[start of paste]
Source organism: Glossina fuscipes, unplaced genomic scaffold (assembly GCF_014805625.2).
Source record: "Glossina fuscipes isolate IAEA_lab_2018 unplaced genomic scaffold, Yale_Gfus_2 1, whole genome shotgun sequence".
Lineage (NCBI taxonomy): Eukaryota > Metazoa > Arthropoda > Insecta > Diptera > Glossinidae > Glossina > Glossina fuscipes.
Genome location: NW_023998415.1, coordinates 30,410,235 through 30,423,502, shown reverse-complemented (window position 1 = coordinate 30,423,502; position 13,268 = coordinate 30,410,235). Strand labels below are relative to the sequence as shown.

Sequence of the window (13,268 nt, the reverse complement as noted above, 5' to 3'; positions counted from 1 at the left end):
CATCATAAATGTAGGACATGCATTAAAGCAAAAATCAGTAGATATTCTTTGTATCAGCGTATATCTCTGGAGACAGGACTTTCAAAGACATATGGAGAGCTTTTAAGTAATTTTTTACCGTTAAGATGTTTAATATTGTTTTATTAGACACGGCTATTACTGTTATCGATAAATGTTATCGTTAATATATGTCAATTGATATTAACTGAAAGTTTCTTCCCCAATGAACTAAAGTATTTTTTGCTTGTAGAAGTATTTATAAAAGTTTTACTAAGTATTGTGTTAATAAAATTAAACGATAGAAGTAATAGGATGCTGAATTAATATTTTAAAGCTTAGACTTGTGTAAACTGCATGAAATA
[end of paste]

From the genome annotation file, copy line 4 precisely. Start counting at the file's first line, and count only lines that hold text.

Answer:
Genome location: NW_023998415.1, coordinates 30,410,235 through 30,423,502, shown reverse-complemented (window position 1 = coordinate 30,423,502; position 13,268 = coordinate 30,410,235). Strand labels below are relative to the sequence as shown.